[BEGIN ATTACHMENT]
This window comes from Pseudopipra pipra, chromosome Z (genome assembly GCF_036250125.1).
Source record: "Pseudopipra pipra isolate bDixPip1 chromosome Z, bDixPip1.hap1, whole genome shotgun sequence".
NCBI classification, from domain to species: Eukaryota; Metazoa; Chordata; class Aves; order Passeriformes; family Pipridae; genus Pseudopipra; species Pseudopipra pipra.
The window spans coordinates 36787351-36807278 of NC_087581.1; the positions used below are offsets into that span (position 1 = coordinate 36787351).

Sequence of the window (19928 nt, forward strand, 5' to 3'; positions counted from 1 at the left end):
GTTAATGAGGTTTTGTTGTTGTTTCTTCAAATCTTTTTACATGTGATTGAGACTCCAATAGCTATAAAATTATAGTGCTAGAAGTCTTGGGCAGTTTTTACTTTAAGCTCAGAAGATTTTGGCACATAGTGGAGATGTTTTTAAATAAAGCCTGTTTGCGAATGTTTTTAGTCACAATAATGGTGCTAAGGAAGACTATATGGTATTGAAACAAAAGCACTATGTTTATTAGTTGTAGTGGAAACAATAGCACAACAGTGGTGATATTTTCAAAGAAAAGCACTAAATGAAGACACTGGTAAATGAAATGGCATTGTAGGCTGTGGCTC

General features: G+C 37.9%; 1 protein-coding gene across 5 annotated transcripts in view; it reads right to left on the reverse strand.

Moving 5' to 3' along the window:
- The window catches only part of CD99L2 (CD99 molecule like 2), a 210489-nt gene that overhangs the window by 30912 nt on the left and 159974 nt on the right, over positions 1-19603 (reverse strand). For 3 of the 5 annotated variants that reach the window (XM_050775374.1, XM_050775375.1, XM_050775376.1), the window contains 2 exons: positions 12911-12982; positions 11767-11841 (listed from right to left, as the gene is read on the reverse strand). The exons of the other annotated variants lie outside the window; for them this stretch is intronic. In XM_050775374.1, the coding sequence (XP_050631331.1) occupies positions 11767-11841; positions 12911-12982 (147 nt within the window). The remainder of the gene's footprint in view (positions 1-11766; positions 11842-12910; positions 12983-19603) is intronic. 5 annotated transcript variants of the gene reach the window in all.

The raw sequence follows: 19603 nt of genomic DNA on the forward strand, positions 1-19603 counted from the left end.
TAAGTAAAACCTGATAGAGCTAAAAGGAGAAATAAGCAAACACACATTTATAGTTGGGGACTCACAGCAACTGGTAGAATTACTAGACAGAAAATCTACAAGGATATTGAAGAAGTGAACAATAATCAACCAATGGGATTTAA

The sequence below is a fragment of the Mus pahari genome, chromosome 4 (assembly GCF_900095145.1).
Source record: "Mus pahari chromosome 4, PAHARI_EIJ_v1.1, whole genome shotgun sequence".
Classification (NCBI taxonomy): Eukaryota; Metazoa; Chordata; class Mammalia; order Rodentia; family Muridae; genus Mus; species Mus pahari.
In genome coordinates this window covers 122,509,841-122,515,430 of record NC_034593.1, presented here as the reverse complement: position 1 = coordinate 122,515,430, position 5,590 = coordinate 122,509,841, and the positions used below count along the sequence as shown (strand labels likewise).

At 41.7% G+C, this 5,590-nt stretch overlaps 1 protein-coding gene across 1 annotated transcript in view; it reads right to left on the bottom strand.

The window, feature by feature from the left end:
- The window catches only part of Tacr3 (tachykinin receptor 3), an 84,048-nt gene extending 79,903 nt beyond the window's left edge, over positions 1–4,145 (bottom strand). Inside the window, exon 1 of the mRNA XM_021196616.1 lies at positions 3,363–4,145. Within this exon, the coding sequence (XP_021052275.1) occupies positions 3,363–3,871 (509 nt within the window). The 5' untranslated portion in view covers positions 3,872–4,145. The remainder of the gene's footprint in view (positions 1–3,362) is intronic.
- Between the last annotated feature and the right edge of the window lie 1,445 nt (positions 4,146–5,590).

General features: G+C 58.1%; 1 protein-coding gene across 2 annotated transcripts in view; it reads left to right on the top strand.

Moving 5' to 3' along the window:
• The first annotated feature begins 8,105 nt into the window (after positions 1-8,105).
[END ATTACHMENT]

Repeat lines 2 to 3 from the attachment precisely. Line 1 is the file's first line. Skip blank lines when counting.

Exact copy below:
Source record: "Pseudopipra pipra isolate bDixPip1 chromosome Z, bDixPip1.hap1, whole genome shotgun sequence".
NCBI classification, from domain to species: Eukaryota; Metazoa; Chordata; class Aves; order Passeriformes; family Pipridae; genus Pseudopipra; species Pseudopipra pipra.